Original Research

Impact of the Telephone Assistive Device (TAD) on stuttering severity while speaking on the telephone

Nola Chambers
South African Journal of Communication Disorders | Vol 56, No 1 | a190 | DOI: https://doi.org/10.4102/sajcd.v56i1.190 | © 2019 Nola Chambers | This work is licensed under CC Attribution 4.0
Submitted: 07 October 2016 | Published: 31 December 2009

About the author(s)

Nola Chambers, University of the Witwatersrand, South Africa

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Abstract

There is extensive experimental evidence that altered auditory feedback (AAF) can have a clinically significant effect on the severity of speech symptoms in people who stutter. However, there is less evidence regarding whether these experimental effects can be observed in naturalistic everyday settings particularly when using the telephone. This study aimed to investigate the effectiveness of the Telephone Assistive Device® (TAD), which is designed to provide AAF on the telephone to people who stutter, on reducing stuttering severity. Nine adults participated in a quasi-experimental study. Stuttering severity was measured first without and then with the device in participants’ naturalistic settings while making and receiving telephone calls (immediate benefit). Participants were then allowed a week of repeated use of the device following which all measurements were repeated (delayed benefit). Overall, results revealed significant immediate benefits from the TAD in all call conditions. Delayed benefits in received and total calls were also significant. There was sub­stantial individual variability in response to the TAD but none of the demographic or speech-related factors measured in the study were found to significantly impact the benefit (immediate or delayed) derived from the TAD. Results have implications for clinical decision making for adults who stutter.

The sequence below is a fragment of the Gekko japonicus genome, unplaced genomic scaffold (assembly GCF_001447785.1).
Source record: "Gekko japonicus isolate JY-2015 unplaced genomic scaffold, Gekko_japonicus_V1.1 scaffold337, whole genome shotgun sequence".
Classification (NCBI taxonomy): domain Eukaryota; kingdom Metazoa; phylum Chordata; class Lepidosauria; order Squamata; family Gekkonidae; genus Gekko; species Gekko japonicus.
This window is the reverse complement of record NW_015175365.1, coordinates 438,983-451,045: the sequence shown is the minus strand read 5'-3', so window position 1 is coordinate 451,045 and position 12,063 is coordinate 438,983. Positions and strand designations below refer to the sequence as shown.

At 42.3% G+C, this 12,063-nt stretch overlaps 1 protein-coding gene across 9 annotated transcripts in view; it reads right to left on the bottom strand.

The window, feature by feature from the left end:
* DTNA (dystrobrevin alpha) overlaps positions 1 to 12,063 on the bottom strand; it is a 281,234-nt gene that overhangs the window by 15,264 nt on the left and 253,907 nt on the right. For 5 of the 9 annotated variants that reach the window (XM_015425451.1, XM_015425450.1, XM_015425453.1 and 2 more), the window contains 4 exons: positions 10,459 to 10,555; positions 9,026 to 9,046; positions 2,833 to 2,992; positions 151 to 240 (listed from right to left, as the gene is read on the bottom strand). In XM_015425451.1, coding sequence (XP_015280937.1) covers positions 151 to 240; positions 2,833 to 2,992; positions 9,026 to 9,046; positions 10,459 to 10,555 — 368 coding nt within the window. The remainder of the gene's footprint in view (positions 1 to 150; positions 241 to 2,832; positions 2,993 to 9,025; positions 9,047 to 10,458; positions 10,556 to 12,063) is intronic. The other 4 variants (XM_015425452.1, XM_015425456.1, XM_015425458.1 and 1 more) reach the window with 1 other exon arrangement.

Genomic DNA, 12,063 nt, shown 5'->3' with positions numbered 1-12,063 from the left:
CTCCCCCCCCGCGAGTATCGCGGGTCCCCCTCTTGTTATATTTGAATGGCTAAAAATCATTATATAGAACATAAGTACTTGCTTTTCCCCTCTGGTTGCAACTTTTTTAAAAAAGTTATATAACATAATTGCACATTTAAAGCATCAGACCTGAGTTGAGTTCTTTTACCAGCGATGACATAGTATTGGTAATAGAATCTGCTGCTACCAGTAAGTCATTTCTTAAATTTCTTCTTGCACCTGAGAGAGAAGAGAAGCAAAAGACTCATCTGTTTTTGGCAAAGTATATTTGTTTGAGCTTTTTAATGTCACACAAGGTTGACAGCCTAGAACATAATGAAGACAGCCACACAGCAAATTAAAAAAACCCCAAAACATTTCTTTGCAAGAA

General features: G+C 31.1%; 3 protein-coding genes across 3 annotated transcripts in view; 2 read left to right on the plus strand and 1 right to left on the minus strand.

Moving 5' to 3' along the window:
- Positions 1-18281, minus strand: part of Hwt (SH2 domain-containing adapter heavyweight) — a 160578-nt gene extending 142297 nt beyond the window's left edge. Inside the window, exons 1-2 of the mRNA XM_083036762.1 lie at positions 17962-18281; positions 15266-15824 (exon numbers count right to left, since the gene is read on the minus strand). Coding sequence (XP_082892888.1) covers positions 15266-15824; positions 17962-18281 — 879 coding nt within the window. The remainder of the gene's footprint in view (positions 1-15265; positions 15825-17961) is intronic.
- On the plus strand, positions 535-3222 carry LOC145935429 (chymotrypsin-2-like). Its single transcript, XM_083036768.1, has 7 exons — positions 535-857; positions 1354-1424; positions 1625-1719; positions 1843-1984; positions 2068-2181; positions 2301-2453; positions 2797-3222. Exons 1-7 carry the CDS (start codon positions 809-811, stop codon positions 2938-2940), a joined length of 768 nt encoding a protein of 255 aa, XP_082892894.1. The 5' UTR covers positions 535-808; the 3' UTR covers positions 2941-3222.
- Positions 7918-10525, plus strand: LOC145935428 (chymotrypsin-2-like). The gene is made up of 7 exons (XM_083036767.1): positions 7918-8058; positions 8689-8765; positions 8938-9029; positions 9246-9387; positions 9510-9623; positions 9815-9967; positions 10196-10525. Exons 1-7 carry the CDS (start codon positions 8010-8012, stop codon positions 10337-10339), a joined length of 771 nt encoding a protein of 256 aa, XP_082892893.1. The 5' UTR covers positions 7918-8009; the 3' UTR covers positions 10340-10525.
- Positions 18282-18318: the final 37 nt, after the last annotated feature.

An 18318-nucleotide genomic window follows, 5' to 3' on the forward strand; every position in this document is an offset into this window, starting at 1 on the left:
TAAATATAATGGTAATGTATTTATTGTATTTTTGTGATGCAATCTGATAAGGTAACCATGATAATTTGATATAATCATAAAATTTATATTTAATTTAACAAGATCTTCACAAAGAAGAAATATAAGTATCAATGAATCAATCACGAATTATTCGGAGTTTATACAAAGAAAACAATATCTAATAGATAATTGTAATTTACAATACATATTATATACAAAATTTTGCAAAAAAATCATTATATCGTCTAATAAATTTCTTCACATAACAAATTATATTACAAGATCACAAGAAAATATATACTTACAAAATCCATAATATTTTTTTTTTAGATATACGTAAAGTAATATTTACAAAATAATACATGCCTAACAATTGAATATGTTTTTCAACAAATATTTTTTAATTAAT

Keywords

altered auditory feedback (AAF); telephone use; adults who stutter; telephone assistive device (TAD)

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Crossref Citations

1. Stuttering inhibition via altered auditory feedback during scripted telephone conversations
Daniel Hudock, Joseph Kalinowski
International Journal of Language & Communication Disorders  vol: 49  issue: 1  first page: 139  year: 2014  
doi: 10.1111/1460-6984.12053